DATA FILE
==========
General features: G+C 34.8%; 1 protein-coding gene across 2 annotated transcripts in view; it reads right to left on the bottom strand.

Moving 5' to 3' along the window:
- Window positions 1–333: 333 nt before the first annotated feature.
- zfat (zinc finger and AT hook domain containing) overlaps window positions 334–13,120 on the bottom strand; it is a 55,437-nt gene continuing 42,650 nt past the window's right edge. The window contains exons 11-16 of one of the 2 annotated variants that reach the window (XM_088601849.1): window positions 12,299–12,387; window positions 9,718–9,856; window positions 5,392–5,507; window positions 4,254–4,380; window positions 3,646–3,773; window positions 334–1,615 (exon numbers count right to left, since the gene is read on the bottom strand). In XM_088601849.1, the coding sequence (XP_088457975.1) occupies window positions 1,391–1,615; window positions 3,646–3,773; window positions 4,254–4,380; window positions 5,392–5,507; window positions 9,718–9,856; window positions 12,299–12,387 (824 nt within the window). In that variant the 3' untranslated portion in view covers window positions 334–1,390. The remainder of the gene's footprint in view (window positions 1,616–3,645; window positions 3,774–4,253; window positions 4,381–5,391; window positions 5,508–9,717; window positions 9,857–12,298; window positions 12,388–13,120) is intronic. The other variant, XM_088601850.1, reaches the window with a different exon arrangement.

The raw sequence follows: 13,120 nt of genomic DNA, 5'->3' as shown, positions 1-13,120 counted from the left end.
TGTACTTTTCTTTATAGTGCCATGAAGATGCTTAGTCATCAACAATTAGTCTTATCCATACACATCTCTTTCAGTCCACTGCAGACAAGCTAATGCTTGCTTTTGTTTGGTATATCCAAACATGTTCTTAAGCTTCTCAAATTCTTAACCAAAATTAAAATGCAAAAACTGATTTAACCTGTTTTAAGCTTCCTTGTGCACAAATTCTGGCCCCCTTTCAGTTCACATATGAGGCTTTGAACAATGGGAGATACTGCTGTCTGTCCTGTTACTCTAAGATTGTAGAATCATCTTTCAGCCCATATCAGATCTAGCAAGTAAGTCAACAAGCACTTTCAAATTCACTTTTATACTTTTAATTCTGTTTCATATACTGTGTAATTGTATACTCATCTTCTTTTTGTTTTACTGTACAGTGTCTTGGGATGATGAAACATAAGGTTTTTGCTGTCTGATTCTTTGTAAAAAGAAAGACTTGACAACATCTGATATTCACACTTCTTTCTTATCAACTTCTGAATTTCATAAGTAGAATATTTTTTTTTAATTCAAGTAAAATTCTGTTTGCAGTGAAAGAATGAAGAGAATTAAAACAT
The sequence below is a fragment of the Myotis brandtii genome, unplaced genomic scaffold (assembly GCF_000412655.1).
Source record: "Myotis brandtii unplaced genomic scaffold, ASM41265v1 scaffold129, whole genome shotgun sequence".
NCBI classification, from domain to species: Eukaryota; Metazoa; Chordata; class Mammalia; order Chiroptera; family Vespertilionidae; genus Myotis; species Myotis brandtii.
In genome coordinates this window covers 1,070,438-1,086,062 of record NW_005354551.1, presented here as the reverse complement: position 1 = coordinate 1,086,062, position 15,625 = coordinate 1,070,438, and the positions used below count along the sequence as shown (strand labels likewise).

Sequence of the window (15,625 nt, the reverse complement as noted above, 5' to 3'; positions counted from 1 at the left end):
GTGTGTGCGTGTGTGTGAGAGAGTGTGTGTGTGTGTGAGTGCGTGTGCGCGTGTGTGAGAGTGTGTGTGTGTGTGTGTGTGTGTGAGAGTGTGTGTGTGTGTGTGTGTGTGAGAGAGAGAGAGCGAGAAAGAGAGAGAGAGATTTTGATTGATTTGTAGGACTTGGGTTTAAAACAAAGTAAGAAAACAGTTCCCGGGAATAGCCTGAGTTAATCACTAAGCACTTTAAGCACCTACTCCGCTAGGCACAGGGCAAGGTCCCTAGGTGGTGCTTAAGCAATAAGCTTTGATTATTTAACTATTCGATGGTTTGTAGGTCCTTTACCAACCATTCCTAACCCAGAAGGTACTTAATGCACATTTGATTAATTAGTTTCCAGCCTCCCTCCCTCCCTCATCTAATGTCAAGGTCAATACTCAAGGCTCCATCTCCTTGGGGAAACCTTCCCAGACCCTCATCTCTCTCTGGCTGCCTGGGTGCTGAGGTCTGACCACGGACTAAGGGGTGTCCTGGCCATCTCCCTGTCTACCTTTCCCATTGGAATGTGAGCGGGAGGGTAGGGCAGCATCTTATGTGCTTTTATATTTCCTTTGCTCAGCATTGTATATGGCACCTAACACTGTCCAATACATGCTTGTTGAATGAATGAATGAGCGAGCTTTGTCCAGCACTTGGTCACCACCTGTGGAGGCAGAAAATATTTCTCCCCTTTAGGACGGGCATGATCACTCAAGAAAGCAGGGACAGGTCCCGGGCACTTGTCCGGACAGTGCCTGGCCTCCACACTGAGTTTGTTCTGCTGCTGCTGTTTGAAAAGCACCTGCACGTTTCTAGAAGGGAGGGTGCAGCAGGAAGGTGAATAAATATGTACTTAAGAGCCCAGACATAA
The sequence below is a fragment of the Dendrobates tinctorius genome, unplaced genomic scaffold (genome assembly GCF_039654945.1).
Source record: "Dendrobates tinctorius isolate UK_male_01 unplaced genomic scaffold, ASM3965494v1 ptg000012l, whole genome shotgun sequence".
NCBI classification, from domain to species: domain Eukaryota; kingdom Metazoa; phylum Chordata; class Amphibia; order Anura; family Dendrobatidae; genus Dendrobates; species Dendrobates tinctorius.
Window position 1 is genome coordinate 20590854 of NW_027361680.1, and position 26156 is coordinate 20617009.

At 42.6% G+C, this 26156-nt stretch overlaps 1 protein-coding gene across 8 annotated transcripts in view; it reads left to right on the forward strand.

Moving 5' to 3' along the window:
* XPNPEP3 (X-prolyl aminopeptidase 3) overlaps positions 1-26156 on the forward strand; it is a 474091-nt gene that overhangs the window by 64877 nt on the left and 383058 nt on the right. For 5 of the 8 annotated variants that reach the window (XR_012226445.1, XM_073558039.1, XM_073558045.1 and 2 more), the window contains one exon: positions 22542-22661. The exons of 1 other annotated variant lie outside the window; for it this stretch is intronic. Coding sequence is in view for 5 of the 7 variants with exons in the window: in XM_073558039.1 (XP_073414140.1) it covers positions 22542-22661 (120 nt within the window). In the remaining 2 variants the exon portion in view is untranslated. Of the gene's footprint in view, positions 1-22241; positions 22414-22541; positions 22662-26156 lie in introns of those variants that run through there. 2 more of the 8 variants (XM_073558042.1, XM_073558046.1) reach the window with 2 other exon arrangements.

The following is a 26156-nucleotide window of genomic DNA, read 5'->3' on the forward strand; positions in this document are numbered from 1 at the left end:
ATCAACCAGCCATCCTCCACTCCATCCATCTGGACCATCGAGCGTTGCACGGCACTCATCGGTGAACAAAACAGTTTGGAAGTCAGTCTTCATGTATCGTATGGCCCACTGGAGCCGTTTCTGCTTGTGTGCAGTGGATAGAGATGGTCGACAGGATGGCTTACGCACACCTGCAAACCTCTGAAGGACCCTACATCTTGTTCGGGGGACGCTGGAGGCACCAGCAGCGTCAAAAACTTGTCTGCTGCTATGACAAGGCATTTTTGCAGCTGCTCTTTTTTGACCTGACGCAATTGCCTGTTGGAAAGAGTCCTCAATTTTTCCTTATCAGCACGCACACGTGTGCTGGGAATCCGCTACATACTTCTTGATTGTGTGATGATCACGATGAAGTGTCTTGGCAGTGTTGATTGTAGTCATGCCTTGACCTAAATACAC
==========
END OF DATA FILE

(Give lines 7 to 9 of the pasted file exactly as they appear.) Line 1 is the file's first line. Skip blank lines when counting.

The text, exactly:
The sequence below is a fragment of the Myotis brandtii genome, unplaced genomic scaffold (assembly GCF_000412655.1).
Source record: "Myotis brandtii unplaced genomic scaffold, ASM41265v1 scaffold129, whole genome shotgun sequence".
NCBI classification, from domain to species: Eukaryota; Metazoa; Chordata; class Mammalia; order Chiroptera; family Vespertilionidae; genus Myotis; species Myotis brandtii.